When Dragon was a toddler and we were teaching him to count, he would insist on doing things his way.

“One, two, three,… five, six…” he would say.

“Dragon, are you sure?” we’d ask.

“One, two, three,… five, six…” he would reply.

We’d raise an eyebrow, waiting for him to realize what he’d left out. But over and over, he’d count the same way. Finally, one day, we decided to call him on it.

“Hm,” Daniel said, “Can you please try that again?”

“One, two, three,… five, six…” Dragon said once more.

“Dragon,” Daniel responded, “You forgot four.”

Dragon looked Daniel calmly in the eye and explained, as if it should have been patently obvious: “Daddy,” he said, “I don’t NEED four.”

This Thursday, November 4, is Dragon’s birthday. He would have been 21 years old. I wish he were here with us today. I wish Dragon was off at school, gearing up to celebrate this milestone birthday, this transition into adulthood. I wish I could call him up to talk what he did this weekend, or whether he’d be home for Thanksgiving. I wish I was doing anything but what I’m doing, which is wondering once again how I celebrate the birthday of my firstborn who was killed when he was 14.

Six years out, and the emotions remain the same. Emptiness. Loneliness. An unconsolable desolation.

The analogy my friend Carla gave me that first month still holds. The waves of grief still knock me over. It doesn’t take much — walking out my front door at dusk, anything by Jason Mraz, fresh guacamole — so many mundane reminders can take me out if they hit a certain way. These waves of grief wash over me, and plunge me underwater. Like a pebble in the surf, I’m tossed and turned. When I can finally surface, I gasp for air, I blow my nose. I stand and make my way back onto firm land. I wipe my tears. I get on with my day.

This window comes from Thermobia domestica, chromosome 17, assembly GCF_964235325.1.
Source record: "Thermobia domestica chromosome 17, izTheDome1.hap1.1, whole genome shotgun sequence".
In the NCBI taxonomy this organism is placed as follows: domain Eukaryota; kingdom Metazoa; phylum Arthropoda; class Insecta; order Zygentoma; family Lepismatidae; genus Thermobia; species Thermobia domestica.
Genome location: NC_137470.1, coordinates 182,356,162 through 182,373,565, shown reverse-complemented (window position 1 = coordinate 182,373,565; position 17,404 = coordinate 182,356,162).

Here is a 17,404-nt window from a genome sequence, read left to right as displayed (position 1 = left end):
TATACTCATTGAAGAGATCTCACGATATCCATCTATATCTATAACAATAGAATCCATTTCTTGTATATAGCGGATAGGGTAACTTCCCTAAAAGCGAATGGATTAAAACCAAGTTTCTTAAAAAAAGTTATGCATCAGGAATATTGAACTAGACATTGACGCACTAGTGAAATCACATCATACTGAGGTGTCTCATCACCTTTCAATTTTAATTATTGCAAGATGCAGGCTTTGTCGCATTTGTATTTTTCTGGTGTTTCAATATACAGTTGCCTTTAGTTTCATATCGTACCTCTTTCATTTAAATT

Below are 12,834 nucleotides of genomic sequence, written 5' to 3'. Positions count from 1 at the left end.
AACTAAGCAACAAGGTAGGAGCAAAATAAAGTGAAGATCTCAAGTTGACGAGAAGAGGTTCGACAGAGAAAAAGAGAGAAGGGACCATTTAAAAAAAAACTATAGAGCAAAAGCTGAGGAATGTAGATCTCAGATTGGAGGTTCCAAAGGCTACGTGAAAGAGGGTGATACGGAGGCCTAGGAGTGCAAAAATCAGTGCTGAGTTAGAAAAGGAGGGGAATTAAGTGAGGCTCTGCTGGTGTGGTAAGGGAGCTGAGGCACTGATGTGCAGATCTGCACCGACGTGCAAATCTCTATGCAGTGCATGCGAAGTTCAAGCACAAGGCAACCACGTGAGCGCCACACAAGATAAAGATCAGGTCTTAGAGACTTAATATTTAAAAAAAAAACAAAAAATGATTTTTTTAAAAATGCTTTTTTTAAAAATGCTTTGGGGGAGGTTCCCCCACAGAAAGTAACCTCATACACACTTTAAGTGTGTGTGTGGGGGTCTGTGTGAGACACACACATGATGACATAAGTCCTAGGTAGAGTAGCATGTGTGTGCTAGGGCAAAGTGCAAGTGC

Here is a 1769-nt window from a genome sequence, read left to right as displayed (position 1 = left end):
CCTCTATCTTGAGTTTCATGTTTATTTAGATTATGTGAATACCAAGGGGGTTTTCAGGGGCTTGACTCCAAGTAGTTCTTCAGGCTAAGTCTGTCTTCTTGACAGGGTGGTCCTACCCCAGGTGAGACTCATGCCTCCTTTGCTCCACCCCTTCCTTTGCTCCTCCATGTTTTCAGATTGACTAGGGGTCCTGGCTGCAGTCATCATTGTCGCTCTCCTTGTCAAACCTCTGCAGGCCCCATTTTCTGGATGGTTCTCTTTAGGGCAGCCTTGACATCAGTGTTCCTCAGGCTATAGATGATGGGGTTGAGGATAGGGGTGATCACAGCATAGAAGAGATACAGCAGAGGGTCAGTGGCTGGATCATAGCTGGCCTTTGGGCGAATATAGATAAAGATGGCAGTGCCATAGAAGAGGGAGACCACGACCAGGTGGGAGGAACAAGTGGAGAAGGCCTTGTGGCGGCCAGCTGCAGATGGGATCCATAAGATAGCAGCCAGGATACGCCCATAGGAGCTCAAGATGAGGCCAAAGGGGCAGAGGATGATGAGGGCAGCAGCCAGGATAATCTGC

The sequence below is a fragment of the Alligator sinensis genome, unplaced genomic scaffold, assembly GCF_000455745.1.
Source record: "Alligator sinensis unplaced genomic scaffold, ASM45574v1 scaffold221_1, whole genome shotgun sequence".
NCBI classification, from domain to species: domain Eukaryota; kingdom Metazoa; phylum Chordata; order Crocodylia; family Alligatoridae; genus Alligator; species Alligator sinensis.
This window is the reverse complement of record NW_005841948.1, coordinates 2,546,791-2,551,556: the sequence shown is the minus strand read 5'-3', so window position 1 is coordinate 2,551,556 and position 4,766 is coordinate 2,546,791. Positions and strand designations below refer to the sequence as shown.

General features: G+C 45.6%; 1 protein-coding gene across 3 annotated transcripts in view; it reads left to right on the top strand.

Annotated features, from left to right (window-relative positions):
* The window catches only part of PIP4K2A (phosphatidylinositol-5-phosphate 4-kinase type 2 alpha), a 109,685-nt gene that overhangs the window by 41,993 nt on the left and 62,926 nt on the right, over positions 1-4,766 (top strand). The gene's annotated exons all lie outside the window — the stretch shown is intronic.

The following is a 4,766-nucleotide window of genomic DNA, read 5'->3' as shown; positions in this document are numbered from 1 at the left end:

So when they say, time heals all wounds, for me, that means that this tidal wave of grief happens about only once every two weeks. It used to happen every hour, every day. So two weeks is an improvement.

The five stages of grief? The stages feel accurate, but “stages” is misleading because the process not linear. You don’t move from one stage to another, like a train headed for a destination: Denial, Anger, Bargaining, Depression, Acceptance. I once thought that if I looked hard enough, I could find a map, or that someone — a therapist, a pastor, a friend — should be able to guide me out of this strange and terrible land. But grief isn’t like that. Grief is a spider’s web of emotions that I transverse on a daily basis: denial, depression, anger, depression, bargaining, acceptance, depression.

That last stage, Acceptance, has another name. That last stage is also called Hope. I make no bones about the fact that I feel all the stages, all of the time, but I try to reside in Hope, for no other reason than that’s the better zip code. Who wants to live in the other stages? Not I, when I can help it.

Hope, coincidentally, is Hannah’s middle name. Hannah was born in the year following 9/11, when we, and the world, needed something positive. Hannah has always represented Hope. In the midst of losing our son, we held on to our sanity in order to parent our daughter. Hannah has always given us a reason to keep going, a reason to hope.

But I also know that it’s too much to ask Hannah to bear that burden alone. So I also place my hope in other things. In my faith. In friendships and family. In art and music, in poetry and beauty. In finding purpose to life through the work of the Dragon Kim Foundation. These things all give me hope.

But meanwhile, November 4. A birthday for Dragon, who doesn’t need four.